A movie about the GameStop stocks incident was inevitable, given how it captured the imagination of the public in 2021. In Dumb Money, Oscar nominee Paul Dano plays Keith Gill, the redditor and YouTuber who hatched a plan to invest in retailer GameStop, countering the hedge funds who were shorting the stock, and making him and his followers rich in the process.
Financial jargon can be a little bit wearying, as the film forgoes The Big Short’s sexy explanations in the hope that emotions convey the path of the story. For the most part, they do – not everyone who bet on GameStop was doing so to upend the system, and for the most part it was an anomaly that enforced the status quo rather than ended it. Gill isn’t exactly a modern Robin Hood, but it’s hard to be too sad for Hedge Fund investors.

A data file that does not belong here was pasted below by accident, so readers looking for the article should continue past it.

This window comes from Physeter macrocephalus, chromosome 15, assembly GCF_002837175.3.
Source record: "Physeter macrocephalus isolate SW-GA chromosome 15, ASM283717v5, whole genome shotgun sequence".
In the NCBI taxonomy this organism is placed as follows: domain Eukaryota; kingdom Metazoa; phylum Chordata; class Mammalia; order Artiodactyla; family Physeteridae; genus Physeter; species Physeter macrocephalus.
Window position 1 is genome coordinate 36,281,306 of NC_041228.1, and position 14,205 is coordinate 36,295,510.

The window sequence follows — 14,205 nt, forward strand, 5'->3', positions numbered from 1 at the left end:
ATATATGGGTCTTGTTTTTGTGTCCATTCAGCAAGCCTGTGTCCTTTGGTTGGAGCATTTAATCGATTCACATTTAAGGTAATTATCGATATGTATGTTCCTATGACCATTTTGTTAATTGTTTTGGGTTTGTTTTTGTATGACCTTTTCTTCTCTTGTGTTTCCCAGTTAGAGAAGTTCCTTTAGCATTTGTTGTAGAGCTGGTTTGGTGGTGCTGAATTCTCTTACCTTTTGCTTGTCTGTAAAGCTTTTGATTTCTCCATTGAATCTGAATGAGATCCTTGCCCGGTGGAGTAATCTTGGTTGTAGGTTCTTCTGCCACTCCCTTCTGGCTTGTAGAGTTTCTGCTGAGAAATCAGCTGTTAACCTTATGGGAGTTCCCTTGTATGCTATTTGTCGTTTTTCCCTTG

The ethics are messy, which is why I, Tonya director Craig Gillespie is the best person to tell the story. He puts the viewer in the shoes of those involved. What does it feel like when your gamble pays off, and what does it look like to lose ten figures in a day? Connecting with characters emotionally overrides some of the stodgy details.
Another boon is terrific casting. Acting chameleon Dano slips perfectly into the sweatband of an ordinary man with a big idea. On the side of the suits, the stern faces of Nick Offerman and Vincent D’Onofrio represent The Establishment perfectly, while Seth Rogen is impressive as a younger hedge fund manager. America Ferrara and Pete Davidson ably fill out Gill’s world, playing people who just want to have something left over when the bills are paid.
Ultimately, Dumb Money has too many moving parts to be truly gripping. However, as a flashy dramatisation of a curious moment in modern history, it delivers.